What was your greatest challenge during the course of your Assessment in Action project?
The greatest challenge that I had during the AiA project was making sure that what was found in our assessment with regard to quantitative and qualitative information was conveyed and shaped in a way where an individual reading the assessment on their own would grasp the entire concept without direction from me as the designer, i.e. librarian team leader.
What is your #1 recommendation for other librarians who want to conduct an assessment project on student learning and success?
It is imperative that you take the time to sit down with faculty members that will be a part of your project as team members. Establishing a relationship with them and setting up expectations for communication during your project is important. Meeting with them will provide you with a good narrative to go by as it pertains to the needs of their students and what they would like to see happen in a collaborative setting; they are your network that you can go to for support.
What is the #1 thing you gained through your participation in Assessment in Action?
I gained a level of trust with all of the faculty team members that participated in this project with me as a librarian.
The National Institute for Learning Outcomes Assessment (NILOA) recently issued a policy statement Higher Education Quality: Why Documenting Learning Matters. It outlines the warrant for multiple, systematic approaches to obtain evidence of authentic student achievement and addresses some well-reasoned concerns that poorly designed assessment efforts can distract from rather than enhance the quality of teaching and learning.
In this new statement, NILOA argues that improving student and institutional performance must be a national priority as what educators call the “assessment movement” and the information it generates are foundational to addressing some of the greatest challenges the country currently faces. It offers a succinct summary of what the assessment movement has achieved thus far, drawing on NILOA’s work in the field over the past decade, and concludes with five principles that can spread and accelerate assessment work worthy of the promises colleges and universities make to their students, policy makers, and the public. Read more in the press release and full policy statement.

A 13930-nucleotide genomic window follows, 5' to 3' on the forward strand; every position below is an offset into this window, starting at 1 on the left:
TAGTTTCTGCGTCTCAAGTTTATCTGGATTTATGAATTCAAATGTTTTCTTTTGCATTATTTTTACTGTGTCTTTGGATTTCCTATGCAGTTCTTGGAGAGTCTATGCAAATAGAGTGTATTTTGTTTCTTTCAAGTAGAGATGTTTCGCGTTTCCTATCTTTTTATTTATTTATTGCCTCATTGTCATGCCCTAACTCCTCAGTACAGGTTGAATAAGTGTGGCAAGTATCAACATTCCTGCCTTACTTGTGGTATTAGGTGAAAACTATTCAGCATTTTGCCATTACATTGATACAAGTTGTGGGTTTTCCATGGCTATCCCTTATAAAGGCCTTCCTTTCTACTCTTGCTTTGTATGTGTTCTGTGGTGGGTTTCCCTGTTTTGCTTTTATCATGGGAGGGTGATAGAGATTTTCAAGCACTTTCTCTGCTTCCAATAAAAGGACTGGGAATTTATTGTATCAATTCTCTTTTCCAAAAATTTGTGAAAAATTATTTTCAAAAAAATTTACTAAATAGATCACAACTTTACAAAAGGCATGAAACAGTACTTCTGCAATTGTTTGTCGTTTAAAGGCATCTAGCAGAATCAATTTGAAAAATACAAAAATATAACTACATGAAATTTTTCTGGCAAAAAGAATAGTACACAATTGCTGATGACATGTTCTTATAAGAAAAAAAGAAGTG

Registration is available for the three-part webcast series, “Learning Analytics: Strategies for Optimizing Student Data on Your Campus.” This webcast series, co-sponsored by the ACRL Value of Academic Libraries Committee, the Student Learning and Information Committee, and the ACRL Instruction Section, will explore the advantages and opportunities of learning analytics as a tool which uses student data to demonstrate library impact and to identify learning weaknesses. How can librarians initiate learning analytics initiatives on their campuses and contribute to existing collaborations? The first webcast will provide an introduction to learning analytics and an overview of important issues. The second event will focus on privacy issues and other ethical considerations as well as responsible practice, and the third webcast will include a panel of librarians who are successfully using learning analytics on their campuses.
· Webcast One: Learning Analytics and the Academic Library: The State of the Art and the Art of Connecting the Library with Campus Initiatives (March 29, 2016)
· Webcast Two: Privacy and the Online Classroom: Learning Analytics, Ethical Considerations, and Responsible Practice (April 14, 2016)
· Webcast Three: Moving Beyond Circulation and Gate Counts: Practical Applications of Learning Analytics (May 11, 2016)
Complete details including webcast descriptions and learning outcomes for each webcast, and registration materials are available online. Questions can be directed to firstname.lastname@example.org.